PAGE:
Seoul, July 5 (EFE).- South Korea said Monday it was closely monitoring “volatility” in the prices of goods and foreign exchange rates in the neighboring North facing an economic crisis due to the coronavirus pandemic.
Government spokesperson Lee Jong-jo told reporters that Seoul “is keeping an eye on the volatility of major economic indices, including the prices of goods and currency exchange.”
“We believe that such indices have become more volatile recently,” said the spokesperson for the unification ministry that handles ties with North Korea.
Local news agency Yonhap reported that the spokesperson remarked that the measures adopted by Pyongyang to tackle the pandemic seemed to have affected the North Koreans’ “living to some degree.”
North Korea closed its borders in January 2020 to prevent the spread of Covid-19, which has made the entry of foreign capital and goods into the country difficult and limited the imports it obtains mainly from China.
Media estimates show that the unofficial exchange rates (used in the country’s markets) for the dollar and the yuan, the two most used foreign currencies in the country, may have lost 40 percent of their value against the North Korean won.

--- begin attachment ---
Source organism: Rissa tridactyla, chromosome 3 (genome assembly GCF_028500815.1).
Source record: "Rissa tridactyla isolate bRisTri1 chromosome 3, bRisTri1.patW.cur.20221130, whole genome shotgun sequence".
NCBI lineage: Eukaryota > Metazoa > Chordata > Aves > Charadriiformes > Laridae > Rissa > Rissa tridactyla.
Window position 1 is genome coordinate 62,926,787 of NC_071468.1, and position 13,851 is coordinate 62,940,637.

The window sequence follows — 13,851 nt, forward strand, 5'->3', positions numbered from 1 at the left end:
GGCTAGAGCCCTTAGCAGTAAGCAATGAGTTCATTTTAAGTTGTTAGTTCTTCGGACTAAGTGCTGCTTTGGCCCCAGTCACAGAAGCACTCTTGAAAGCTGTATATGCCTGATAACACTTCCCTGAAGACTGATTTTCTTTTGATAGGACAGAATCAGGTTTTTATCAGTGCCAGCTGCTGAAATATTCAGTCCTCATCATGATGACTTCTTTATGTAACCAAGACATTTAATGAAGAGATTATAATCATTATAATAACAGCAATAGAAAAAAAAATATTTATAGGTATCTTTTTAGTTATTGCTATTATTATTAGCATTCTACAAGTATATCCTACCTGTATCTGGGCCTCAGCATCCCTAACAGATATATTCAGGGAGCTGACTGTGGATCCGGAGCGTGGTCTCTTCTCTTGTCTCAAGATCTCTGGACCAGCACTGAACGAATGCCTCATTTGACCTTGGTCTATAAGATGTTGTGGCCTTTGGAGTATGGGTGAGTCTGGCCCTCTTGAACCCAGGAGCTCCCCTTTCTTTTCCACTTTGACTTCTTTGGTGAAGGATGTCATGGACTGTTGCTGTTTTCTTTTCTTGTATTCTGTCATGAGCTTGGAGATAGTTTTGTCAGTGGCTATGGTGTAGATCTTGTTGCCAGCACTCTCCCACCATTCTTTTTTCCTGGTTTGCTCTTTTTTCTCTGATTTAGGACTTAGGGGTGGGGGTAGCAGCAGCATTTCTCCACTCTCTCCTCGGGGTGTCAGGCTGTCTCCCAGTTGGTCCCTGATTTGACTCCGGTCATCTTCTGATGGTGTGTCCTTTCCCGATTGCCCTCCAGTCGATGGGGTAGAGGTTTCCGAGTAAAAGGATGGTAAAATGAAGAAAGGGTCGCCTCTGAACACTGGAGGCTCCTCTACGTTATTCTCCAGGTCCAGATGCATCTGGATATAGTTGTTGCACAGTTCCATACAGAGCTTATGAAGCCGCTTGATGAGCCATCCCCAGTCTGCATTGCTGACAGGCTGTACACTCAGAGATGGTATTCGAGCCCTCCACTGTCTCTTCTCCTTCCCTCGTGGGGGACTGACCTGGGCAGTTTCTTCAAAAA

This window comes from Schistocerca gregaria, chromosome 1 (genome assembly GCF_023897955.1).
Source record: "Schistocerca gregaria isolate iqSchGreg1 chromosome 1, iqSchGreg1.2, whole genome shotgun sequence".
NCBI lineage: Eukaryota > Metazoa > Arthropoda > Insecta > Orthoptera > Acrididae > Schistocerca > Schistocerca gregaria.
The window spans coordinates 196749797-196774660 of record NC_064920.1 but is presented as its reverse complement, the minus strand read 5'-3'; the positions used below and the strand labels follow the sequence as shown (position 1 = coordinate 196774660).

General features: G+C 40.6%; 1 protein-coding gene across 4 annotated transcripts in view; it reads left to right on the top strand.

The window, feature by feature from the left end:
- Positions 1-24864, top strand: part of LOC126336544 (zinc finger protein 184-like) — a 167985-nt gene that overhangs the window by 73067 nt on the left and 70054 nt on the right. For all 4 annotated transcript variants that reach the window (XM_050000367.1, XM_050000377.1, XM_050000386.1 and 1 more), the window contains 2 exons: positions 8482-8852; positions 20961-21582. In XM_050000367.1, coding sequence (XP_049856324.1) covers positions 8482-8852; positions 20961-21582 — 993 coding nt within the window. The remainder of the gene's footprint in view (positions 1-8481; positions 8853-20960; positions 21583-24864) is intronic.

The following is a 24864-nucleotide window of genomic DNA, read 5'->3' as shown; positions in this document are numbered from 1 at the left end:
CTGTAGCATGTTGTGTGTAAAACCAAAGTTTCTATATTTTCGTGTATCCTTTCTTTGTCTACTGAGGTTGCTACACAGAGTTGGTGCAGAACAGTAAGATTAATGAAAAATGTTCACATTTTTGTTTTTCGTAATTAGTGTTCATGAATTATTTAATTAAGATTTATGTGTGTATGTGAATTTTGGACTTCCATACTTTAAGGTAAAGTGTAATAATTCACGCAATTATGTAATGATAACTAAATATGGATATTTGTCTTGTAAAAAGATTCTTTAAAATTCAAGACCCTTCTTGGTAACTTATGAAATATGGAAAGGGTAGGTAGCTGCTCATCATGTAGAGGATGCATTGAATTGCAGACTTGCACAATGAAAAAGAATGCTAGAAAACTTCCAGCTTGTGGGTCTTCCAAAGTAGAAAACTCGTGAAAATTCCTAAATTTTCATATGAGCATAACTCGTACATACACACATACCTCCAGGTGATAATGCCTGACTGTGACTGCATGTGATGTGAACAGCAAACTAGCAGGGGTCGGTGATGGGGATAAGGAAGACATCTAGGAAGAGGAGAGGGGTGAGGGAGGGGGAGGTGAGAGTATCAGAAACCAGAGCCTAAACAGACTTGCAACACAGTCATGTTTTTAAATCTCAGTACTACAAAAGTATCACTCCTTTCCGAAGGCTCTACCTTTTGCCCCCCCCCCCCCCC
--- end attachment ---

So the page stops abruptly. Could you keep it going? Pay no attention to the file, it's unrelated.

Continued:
Meanwhile, the North Koreans say prices of imported goods have increased by more than 400 percent.
North Korean leader Kim Jong-un had warned in April about the economic ravages of the pandemic.
In June, he admitted that the country was facing “tense” food shortages.
Last week, Kim blamed senior officials of his regime for a “great crisis” due to lapses in implementing national measures to battle the “worldwide health crisis.”
Some experts believe that the “crisis” may have to do with managing the grain reserves controlled by the North Korean army.
The reserves are for the people in times of scarcity.
North Korea, which expects to receive 1.7 million doses of vaccines under the COVAX program, has told the World Health Organization that it has not yet detected a single Covid-19 case after testing some 30,000 people. EFE